A couple of weeks ago on Coffee Break, we shared information about Annuity Care and, in last week’s Fridays with Fisher, I talked about the segment of the tax-code that creates the tax-free benefits offered by Annuity Care.
One thing that I often hear is “XYZ indexed annuity includes long term care benefits”. As I noted last week, if the annuity contract does not have specific language that qualifies the distributions under IRC Section 7702B as long term care distributions, the money is NOT a long term care distribution which means it is not tax-free.
Consider this for a minute … through ignorance or negligence, annuity owners are often told that their annuity will provide long term care benefits. In fact, those benefits are generally limited to waiving charges on income riders or increasing taxable distributions.
Is that long term care?
Pardon my language – HELL NO!
I am not against including a chronic illness rider on a policy, but I do object to them being positioned as a long term care benefit. They are great as a backup plan inside of a comprehensive LTC strategy or as a bailout strategy for someone whose health may prohibit them from securing true long term care protection.
Here is a little something to think about.
Let’s say that an annuitant has an fixed indexed annuity product that allows for Chronic Illness access to the policy and is taken as income from the annuity. The benefit is will waive surrender fees and rider charges while the benefits are paid from the policy.
What is often not noted is that those distributions are TAXABLE distributions assuming the annuitant meets the carrier’s qualifying criteria (which is more restrictive than a long term care policy).
This may seem insignificant – they need the money and it is in the annuity wish is intended to be liquidated in an emergency. But, when the money is received, it is taxed as ordinary income which means that in addition to taxes, those distributions may impact benefits and programs that are means tested like Medicare.
Something else to consider …
What if the language only allows the annuitant to qualify if they are ADL deficient, but the client is cognitively impaired and fully capable of performing all 6 of the ALDs? That is right, they wouldn’t qualify.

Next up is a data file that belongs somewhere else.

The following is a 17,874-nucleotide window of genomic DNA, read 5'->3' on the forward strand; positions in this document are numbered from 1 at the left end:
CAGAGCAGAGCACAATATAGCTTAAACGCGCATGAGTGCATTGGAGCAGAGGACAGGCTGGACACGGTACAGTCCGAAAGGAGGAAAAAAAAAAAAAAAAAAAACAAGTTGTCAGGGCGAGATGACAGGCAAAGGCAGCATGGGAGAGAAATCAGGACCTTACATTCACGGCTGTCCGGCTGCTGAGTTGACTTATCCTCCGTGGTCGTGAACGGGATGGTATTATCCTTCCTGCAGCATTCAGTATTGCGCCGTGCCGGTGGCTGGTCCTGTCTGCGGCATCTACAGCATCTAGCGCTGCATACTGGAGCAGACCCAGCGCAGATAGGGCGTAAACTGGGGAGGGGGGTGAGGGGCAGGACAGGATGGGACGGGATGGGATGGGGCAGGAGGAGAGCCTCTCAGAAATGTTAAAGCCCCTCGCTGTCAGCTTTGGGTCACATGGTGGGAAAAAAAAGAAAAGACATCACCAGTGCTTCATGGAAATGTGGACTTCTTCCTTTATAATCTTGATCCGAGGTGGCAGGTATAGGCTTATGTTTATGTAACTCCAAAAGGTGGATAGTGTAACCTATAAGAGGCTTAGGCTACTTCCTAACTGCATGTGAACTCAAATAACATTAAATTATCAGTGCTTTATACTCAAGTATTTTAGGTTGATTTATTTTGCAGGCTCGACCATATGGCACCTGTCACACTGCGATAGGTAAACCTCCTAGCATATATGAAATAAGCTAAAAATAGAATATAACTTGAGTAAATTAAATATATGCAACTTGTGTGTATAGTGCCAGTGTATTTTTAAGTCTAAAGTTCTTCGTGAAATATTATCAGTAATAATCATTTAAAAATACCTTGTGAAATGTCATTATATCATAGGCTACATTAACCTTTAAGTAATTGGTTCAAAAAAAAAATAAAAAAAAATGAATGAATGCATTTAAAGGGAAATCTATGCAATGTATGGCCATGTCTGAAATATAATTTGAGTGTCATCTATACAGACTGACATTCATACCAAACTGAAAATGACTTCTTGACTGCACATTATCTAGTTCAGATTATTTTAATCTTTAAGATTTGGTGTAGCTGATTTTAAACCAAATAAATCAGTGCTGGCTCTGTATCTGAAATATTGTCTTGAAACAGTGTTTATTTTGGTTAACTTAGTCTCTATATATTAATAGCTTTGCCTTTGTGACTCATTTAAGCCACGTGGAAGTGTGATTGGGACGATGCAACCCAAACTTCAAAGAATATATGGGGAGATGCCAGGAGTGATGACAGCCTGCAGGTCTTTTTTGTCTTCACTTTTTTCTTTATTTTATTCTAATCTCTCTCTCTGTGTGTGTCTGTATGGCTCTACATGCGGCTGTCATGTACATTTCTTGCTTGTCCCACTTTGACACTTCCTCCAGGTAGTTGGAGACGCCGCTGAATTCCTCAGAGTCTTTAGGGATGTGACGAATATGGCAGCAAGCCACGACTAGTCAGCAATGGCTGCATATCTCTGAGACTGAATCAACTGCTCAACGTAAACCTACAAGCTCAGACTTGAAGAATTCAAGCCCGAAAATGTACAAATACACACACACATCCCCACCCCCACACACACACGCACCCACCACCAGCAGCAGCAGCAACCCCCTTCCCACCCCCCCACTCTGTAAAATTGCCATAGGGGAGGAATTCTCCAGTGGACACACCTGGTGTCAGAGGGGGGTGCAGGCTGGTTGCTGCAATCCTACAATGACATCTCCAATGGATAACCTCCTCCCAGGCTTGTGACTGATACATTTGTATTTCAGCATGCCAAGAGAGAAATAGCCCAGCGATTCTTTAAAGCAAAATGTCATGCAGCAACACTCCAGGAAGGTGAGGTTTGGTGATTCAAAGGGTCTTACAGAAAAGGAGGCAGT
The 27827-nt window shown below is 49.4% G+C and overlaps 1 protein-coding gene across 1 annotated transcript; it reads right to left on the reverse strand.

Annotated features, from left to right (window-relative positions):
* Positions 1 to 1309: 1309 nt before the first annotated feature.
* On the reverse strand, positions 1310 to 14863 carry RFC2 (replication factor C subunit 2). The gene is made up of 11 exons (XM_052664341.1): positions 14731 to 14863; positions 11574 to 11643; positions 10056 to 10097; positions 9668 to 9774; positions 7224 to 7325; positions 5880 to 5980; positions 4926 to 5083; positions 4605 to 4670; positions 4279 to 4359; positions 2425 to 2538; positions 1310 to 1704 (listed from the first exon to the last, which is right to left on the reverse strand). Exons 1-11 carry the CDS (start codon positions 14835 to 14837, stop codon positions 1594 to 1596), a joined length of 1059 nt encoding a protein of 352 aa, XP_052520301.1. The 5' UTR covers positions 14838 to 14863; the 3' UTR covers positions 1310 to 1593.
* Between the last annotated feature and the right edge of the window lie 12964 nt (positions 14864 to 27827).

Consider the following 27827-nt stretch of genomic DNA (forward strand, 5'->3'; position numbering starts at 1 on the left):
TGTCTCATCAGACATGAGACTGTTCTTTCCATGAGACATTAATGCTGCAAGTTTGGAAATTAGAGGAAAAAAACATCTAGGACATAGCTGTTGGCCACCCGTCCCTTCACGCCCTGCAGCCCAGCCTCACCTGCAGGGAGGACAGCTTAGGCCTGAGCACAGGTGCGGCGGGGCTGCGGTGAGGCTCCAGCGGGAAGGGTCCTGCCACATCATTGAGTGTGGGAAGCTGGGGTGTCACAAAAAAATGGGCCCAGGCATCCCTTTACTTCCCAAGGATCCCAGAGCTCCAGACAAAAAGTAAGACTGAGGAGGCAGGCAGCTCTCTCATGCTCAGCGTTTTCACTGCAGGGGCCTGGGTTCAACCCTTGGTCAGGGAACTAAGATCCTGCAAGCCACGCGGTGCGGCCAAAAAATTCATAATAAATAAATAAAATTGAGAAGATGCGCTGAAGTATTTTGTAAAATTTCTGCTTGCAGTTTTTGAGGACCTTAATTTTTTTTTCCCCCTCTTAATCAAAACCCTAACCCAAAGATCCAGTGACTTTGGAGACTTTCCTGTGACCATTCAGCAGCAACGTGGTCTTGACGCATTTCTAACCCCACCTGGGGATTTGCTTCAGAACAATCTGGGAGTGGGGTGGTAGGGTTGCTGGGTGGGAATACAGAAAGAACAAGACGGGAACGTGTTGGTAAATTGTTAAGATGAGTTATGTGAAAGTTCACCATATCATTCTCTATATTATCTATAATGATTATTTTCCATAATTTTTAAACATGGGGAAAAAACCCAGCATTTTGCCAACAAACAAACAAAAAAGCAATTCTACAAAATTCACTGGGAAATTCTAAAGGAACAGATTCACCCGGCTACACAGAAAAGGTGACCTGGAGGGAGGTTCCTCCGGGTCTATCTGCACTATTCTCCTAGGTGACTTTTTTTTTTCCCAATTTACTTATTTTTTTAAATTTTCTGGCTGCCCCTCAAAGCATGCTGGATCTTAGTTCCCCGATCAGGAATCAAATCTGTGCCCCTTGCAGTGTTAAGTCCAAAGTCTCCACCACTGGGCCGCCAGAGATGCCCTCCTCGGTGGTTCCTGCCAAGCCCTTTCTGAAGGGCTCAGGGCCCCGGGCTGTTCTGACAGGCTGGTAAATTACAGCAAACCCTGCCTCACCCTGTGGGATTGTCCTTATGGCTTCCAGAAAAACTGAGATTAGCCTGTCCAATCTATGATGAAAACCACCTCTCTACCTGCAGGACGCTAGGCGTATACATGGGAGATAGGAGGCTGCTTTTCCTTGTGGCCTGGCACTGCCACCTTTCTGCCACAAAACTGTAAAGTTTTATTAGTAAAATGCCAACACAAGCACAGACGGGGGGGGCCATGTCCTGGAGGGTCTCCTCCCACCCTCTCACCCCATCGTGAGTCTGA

Assuming they qualify as ALD deficient, what if the policy will only pay benefits if the annuitant receives care in a nursing facility but the care is planned to take place at home. You guessed it, they wouldn’t qualify.
There’s more – every carrier has a different spin on their chronic illness rider. And, older policies tend to be more restrictive than newer ones. It’s, as one agent said to me, “the Wild West without the guns” which leads me to the moral of our story.
You need to know what has been put in place to address client’s long term care funding needs.
If you don’t know what they have, grab the phone and we can help figure out what is going on with the policy. All I ask is that you get a copy of the policy and rider language and, if possible, an illustration so that we can talk specifically about the case at hand.
For more information about Annuity Care, contact either my internal Justin Fox or me.
Justin Fox email@example.com (844) 658-3725
Kevin Fisher firstname.lastname@example.org (678) 512-9627
And – most important to me – thank you for taking a few minutes for me.
One last thing, if you have not seen that episode yet, please take a moment. I am sure that you’ll get a nugget or two of information from it. Remember, a new episode airs the second Tuesday of each month and you can access it (or any past episode) on-demand at LTCcoffeebreak.com
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